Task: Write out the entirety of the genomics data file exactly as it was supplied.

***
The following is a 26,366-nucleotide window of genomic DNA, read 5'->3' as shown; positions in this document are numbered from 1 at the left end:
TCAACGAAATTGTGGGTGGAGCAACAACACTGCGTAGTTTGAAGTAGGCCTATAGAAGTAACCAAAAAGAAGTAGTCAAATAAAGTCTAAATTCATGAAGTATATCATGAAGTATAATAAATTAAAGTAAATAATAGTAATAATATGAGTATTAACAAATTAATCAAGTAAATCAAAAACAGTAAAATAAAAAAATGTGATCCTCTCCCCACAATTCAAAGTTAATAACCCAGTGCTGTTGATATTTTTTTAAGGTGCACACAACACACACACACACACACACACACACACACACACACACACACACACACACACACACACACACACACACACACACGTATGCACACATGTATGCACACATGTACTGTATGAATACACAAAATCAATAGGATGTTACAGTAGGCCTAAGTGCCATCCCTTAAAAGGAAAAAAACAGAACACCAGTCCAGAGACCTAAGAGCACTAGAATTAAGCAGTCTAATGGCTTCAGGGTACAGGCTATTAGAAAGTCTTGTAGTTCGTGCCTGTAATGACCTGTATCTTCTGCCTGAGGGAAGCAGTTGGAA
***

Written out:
The following is a 26,366-nucleotide window of genomic DNA, read 5'->3' as shown; positions in this document are numbered from 1 at the left end:
TCAACGAAATTGTGGGTGGAGCAACAACACTGCGTAGTTTGAAGTAGGCCTATAGAAGTAACCAAAAAGAAGTAGTCAAATAAAGTCTAAATTCATGAAGTATATCATGAAGTATAATAAATTAAAGTAAATAATAGTAATAATATGAGTATTAACAAATTAATCAAGTAAATCAAAAACAGTAAAATAAAAAAATGTGATCCTCTCCCCACAATTCAAAGTTAATAACCCAGTGCTGTTGATATTTTTTTAAGGTGCACACAACACACACACACACACACACACACACACACACACACACACACACACACACACACACACACACACACACACACACGTATGCACACATGTATGCACACATGTACTGTATGAATACACAAAATCAATAGGATGTTACAGTAGGCCTAAGTGCCATCCCTTAAAAGGAAAAAAACAGAACACCAGTCCAGAGACCTAAGAGCACTAGAATTAAGCAGTCTAATGGCTTCAGGGTACAGGCTATTAGAAAGTCTTGTAGTTCGTGCCTGTAATGACCTGTATCTTCTGCCTGAGGGAAGCAGTTGGAA